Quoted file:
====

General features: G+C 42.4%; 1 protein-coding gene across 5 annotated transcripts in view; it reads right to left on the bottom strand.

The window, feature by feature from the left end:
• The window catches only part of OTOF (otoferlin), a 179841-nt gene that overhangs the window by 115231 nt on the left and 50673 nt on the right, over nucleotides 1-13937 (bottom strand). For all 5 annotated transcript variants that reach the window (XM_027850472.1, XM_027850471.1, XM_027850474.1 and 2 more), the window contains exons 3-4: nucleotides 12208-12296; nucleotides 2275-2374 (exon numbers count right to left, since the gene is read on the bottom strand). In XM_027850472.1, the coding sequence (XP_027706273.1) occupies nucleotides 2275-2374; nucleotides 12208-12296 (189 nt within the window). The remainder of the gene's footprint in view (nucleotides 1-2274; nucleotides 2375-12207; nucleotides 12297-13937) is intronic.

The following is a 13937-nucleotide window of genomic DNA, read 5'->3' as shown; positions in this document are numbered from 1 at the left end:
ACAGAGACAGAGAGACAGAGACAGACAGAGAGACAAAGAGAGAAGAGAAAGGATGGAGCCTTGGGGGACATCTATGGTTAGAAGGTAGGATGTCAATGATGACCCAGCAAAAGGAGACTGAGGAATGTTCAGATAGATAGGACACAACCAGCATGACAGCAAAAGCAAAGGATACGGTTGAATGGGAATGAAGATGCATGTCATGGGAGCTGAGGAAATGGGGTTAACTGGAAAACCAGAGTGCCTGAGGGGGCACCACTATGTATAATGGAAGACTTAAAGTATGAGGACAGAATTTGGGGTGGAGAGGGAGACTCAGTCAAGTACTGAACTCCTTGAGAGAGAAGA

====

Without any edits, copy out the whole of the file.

General features: G+C 42.4%; 1 protein-coding gene across 5 annotated transcripts in view; it reads right to left on the bottom strand.

The window, feature by feature from the left end:
• The window catches only part of OTOF (otoferlin), a 179841-nt gene that overhangs the window by 115231 nt on the left and 50673 nt on the right, over nucleotides 1-13937 (bottom strand). For all 5 annotated transcript variants that reach the window (XM_027850472.1, XM_027850471.1, XM_027850474.1 and 2 more), the window contains exons 3-4: nucleotides 12208-12296; nucleotides 2275-2374 (exon numbers count right to left, since the gene is read on the bottom strand). In XM_027850472.1, the coding sequence (XP_027706273.1) occupies nucleotides 2275-2374; nucleotides 12208-12296 (189 nt within the window). The remainder of the gene's footprint in view (nucleotides 1-2274; nucleotides 2375-12207; nucleotides 12297-13937) is intronic.

The following is a 13937-nucleotide window of genomic DNA, read 5'->3' as shown; positions in this document are numbered from 1 at the left end:
ACAGAGACAGAGAGACAGAGACAGACAGAGAGACAAAGAGAGAAGAGAAAGGATGGAGCCTTGGGGGACATCTATGGTTAGAAGGTAGGATGTCAATGATGACCCAGCAAAAGGAGACTGAGGAATGTTCAGATAGATAGGACACAACCAGCATGACAGCAAAAGCAAAGGATACGGTTGAATGGGAATGAAGATGCATGTCATGGGAGCTGAGGAAATGGGGTTAACTGGAAAACCAGAGTGCCTGAGGGGGCACCACTATGTATAATGGAAGACTTAAAGTATGAGGACAGAATTTGGGGTGGAGAGGGAGACTCAGTCAAGTACTGAACTCCTTGAGAGAGAAGA